Looking into Mindworks from the front door

The Center for Decision Research (CDR) at the University of Chicago Booth School of Business announces the opening of Mindworks: The Science of Thinking, the world’s first lab and interactive museum dedicated to behavioral science, located at 224 S Michigan Avenue in the heart of Chicago’s cultural corridor. Mindworks is free and open to all. 

Mindworks expects more than 20,000 visitors in its first year and aims to position itself among Chicago’s can’t-miss destinations and as a place for visitors from around the world to better understand how behavioral scientists do their work, the insights from their research, and how to translate their discoveries into everyday interventions that can help people design their best lives. The public can plan their visit by visiting www.mindworkschicago.org

“We are excited to have created a public space that is dynamic, interactive, and intellectually rigorous,” said Madhav Rajan, Dean and George Pratt Shultz Professor of Accounting at Chicago Booth. “Mindworks will greatly expand the visibility and impact of CDR, Chicago Booth, and the broader university.”

Visitors to Mindworks will experience highly interactive multimedia exhibits created by the design firm Pentagram that help tell the story of behavioral science, including how findings from research can be applied in real-world situations to help people understand and improve their lives. Visitors will also be invited to participate in academic research experiments designed by scientists at the University of Chicago, for which they will receive gift prizes such as canvas bags, t-shirts, and vouchers to nearby cultural destinations, businesses, and restaurants.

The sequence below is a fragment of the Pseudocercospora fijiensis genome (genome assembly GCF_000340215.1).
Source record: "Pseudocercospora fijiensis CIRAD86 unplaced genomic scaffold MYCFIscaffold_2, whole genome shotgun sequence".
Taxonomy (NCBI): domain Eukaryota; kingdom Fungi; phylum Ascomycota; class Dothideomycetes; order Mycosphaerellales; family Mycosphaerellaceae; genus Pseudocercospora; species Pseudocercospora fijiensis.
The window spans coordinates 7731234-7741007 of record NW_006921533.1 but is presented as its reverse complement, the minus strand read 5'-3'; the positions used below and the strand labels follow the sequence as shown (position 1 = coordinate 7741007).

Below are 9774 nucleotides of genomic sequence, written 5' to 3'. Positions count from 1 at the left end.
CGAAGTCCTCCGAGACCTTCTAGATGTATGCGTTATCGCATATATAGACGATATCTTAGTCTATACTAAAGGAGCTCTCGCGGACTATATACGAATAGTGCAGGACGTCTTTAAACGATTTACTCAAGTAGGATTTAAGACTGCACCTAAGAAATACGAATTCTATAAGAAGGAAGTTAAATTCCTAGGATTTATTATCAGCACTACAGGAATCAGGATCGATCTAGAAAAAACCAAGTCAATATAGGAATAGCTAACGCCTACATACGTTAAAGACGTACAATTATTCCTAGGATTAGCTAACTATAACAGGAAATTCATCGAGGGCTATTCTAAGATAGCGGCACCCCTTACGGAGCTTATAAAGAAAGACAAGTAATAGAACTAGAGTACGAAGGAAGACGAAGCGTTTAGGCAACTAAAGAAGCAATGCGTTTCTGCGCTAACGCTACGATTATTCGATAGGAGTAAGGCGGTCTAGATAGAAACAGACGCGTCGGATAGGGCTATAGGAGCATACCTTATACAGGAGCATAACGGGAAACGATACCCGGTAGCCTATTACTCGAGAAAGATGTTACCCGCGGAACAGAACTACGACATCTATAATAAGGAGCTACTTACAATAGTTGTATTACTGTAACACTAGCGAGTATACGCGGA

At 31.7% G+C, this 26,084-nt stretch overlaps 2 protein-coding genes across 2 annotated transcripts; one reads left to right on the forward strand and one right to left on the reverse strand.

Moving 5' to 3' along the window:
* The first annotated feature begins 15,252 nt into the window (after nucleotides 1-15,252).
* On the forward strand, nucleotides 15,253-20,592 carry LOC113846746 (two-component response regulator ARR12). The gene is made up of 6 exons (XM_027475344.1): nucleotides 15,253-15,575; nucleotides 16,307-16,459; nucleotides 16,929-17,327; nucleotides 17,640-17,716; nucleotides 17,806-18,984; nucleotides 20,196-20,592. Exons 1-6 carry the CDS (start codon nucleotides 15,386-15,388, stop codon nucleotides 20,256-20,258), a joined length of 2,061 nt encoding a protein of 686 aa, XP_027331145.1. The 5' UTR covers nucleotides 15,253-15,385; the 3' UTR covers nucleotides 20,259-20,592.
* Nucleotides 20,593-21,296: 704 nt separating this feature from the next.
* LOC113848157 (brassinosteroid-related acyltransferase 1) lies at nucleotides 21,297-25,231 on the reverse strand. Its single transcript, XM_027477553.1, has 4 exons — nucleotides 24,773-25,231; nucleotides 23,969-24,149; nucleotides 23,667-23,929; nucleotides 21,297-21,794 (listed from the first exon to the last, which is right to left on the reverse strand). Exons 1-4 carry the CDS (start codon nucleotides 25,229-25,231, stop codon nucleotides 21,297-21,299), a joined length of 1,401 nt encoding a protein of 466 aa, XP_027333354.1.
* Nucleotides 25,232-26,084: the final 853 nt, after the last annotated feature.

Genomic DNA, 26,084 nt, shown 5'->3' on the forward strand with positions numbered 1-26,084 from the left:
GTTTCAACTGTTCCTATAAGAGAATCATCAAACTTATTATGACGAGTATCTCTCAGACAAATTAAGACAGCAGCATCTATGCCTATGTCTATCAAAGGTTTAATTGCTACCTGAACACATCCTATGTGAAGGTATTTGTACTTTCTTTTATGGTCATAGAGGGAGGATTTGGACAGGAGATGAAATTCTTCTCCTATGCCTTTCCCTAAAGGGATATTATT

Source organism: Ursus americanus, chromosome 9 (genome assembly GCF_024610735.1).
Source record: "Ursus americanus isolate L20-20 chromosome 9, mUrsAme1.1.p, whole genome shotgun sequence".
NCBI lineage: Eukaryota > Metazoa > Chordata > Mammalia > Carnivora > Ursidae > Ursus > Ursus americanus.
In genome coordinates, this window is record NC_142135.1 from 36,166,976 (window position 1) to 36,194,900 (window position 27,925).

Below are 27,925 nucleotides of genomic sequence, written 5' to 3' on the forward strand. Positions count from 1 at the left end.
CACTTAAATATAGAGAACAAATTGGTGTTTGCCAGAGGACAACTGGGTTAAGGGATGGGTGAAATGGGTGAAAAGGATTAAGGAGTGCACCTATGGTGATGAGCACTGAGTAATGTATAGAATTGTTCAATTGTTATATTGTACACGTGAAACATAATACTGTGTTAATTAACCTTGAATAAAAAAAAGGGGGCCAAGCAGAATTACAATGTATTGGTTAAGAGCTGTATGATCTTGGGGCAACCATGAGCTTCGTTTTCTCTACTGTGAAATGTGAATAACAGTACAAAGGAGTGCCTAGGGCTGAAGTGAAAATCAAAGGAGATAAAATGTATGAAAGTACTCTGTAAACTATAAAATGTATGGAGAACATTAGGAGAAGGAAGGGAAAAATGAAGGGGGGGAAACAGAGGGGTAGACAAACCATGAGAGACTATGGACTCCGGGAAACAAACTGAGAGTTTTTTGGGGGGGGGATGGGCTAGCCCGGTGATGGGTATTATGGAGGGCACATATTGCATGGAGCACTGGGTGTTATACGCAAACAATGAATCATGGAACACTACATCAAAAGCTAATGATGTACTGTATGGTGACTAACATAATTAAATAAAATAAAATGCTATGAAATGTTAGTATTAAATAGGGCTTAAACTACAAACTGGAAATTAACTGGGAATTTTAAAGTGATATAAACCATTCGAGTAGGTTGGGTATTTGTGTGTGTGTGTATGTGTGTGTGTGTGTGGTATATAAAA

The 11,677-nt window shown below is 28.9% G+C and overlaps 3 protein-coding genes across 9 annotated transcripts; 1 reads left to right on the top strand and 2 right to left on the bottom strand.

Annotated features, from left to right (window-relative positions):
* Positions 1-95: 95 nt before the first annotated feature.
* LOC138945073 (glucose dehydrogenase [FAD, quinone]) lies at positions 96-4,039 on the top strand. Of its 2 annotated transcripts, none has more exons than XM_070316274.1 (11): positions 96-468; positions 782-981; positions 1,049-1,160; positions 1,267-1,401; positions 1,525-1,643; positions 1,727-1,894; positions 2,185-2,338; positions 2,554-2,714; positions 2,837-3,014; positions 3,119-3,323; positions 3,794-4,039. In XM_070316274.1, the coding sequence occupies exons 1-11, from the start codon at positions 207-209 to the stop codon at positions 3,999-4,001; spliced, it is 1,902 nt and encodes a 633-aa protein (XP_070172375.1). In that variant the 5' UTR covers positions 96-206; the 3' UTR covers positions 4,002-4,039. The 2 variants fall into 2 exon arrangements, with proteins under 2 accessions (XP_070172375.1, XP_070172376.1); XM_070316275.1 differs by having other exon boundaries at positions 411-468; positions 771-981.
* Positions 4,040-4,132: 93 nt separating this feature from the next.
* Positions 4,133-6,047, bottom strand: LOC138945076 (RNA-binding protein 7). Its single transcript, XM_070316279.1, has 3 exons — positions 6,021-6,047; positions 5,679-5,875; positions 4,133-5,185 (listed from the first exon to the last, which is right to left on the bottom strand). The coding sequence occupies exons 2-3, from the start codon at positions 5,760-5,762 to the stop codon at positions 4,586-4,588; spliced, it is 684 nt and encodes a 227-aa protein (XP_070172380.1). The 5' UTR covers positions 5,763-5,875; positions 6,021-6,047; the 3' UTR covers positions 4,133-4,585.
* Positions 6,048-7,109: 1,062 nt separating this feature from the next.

Nicholas Epley"Mindworks will be a one-of-a-kind experience where people can learn more about how their own minds work and, at the same time, contribute to ground-breaking science as participants,” said Nicholas Epley, the John Templeton Keller Professor of Behavioral Science at Chicago Booth and Faculty Director of the CDR. “It will be the only hands-on behavioral science lab in the world where you can both study and be studied simultaneously – expanding research beyond the ivory tower, into our everyday lives.”

Mindworks is located in a completely redesigned space in the historic Railway Exchange Building, an architectural landmark on Michigan Avenue.

Thaler“It is fantastic that a space devoted to the study of decision making and choice architecture is located in a building that is a landmark of that other kind of architecture,” said Richard Thaler, the Charles R. Walgreen Distinguished Service Professor of Behavioral Science and Economics at Chicago Booth, and 2017 recipient of the Nobel Memorial Prize in Economic Sciences for his contributions to behavioral economics. “After designing the building, David Burnham’s firm decided to move in themselves. We are thrilled to be able to showcase our knowledge there, across the street from the Art Institute, and we hope visitors will find the experience informative and fun. They can also help us learn new things about how we think.”

The opening of Mindworks begins a new chapter in the history of the Center for Decision Research, while continuing the world class research operations of the CDR’s PIMCO Decision Research Laboratories.

A research assistant oversees a group study at Mindworks

In the fall of 2018, PIMCO, one of the world’s premier fixed income investment managers, and the CDR announced a partnership in support of the Center’s behavioral science research, which included the opening of a new storefront space to foster greater engagement with the public, increase the diversity of participants in research studies, and yield scientific discoveries with the potential to improve the lives of individuals and communities. In recognition of this philanthropic gift bolstering research, the CDR laboratories were renamed the PIMCO Decision Research Laboratories. 

“Behavioral science plays an increasingly important role in finance and investing,” said Emmanuel Roman, PIMCO’s Chief Executive Officer. “By understanding how human bias and error influence behavior, investors are better equipped to make investment decisions to meet their long-term goals, which is why PIMCO is proud to be a partner with the Center for Decision Research at the University of Chicago Booth School of Business.”

ABOUT THE SPACE